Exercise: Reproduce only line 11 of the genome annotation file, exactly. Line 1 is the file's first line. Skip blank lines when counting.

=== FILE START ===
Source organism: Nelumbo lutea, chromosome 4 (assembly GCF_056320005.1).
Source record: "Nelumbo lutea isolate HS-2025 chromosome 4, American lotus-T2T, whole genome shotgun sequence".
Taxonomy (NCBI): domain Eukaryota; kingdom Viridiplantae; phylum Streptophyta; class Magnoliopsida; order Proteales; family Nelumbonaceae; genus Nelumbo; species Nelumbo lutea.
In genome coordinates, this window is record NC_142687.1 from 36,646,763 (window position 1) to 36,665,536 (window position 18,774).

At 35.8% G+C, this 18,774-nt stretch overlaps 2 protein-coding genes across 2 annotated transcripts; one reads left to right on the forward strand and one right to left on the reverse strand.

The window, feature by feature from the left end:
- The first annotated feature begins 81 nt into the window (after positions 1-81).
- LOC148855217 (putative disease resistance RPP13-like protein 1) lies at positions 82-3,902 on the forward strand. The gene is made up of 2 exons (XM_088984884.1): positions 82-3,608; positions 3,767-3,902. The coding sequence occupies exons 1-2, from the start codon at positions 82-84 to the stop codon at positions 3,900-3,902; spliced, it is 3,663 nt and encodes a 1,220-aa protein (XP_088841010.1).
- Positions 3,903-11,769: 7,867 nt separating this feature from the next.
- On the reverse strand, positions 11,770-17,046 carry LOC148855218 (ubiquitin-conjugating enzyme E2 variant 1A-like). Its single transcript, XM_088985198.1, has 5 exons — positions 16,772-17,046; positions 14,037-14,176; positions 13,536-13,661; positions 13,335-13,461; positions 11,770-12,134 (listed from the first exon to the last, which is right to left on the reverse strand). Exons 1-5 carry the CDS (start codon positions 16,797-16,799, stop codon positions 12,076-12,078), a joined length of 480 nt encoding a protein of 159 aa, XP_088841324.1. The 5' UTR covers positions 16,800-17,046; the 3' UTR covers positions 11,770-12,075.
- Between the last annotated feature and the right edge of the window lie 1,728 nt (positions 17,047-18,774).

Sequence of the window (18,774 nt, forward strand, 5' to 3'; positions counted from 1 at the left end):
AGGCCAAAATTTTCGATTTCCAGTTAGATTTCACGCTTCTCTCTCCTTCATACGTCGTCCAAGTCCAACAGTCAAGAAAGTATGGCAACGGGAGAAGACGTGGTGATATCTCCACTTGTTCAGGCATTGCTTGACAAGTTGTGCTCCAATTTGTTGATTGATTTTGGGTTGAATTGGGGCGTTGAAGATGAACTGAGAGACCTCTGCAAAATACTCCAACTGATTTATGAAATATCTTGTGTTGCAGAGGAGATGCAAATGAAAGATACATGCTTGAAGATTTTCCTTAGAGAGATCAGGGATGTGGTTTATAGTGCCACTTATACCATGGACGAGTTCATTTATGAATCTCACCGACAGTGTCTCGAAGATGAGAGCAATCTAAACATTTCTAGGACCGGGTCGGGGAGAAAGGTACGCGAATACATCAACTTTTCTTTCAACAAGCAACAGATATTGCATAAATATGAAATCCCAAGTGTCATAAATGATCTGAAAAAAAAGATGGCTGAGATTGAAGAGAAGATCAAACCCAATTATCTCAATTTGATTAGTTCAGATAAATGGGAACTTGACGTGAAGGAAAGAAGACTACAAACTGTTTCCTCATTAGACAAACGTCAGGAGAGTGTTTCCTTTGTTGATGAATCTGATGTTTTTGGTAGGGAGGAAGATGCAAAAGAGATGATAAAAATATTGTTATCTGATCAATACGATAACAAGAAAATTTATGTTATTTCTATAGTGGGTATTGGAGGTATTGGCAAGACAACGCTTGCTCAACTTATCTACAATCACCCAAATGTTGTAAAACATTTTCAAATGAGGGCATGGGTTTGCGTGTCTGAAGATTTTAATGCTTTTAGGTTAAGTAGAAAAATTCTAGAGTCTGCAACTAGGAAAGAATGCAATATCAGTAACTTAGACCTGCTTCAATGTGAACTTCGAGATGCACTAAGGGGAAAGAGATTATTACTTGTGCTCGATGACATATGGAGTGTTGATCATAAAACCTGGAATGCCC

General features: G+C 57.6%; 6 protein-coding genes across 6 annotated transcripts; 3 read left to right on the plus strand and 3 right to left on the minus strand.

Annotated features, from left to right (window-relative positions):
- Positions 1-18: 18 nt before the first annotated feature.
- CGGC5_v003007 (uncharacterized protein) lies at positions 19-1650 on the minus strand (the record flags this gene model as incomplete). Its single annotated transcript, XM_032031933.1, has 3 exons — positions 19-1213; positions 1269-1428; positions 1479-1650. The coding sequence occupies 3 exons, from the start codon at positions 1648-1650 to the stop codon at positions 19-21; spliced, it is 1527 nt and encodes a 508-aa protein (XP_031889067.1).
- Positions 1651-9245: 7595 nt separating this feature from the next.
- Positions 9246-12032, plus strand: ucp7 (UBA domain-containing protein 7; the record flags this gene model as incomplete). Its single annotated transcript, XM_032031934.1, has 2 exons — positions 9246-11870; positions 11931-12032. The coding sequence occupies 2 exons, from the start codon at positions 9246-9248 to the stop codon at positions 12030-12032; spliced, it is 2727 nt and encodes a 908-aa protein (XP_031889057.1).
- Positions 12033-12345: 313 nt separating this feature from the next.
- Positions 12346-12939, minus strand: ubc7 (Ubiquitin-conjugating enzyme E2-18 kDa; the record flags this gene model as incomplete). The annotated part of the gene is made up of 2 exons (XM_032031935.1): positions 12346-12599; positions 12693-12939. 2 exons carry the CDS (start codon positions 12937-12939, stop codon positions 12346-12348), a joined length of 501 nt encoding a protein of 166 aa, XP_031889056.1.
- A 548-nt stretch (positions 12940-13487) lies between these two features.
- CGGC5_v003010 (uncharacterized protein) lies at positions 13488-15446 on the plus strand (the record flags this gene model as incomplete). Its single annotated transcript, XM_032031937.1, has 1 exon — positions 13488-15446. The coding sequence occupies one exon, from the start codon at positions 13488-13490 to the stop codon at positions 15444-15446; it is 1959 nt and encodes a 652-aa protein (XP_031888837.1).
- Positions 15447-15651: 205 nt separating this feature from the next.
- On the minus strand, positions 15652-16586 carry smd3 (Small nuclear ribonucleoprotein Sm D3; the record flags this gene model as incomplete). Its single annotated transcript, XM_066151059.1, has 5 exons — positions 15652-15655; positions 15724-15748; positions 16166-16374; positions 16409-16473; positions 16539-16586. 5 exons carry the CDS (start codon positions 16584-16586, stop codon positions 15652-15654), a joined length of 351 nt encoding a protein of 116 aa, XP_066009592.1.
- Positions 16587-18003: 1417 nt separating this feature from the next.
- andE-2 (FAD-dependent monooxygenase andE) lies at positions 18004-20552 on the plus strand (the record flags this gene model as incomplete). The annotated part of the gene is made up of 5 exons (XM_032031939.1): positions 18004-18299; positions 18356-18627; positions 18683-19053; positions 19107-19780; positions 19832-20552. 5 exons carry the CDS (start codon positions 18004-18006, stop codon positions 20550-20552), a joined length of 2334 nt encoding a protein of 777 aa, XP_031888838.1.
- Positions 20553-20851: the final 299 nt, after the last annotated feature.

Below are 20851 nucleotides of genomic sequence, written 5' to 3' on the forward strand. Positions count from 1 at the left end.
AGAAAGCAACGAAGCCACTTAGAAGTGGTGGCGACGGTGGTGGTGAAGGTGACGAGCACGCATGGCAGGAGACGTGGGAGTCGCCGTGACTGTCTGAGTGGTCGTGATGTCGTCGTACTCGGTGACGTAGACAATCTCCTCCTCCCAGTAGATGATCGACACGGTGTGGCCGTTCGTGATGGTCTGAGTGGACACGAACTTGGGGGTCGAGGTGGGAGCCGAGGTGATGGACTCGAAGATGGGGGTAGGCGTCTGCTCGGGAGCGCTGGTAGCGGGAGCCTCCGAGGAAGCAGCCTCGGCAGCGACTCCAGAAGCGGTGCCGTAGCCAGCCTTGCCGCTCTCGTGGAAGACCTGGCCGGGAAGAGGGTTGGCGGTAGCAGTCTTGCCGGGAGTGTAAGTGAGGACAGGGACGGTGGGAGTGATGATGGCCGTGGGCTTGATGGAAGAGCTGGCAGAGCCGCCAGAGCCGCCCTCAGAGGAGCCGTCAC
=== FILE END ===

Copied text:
- Between the last annotated feature and the right edge of the window lie 1,728 nt (positions 17,047-18,774).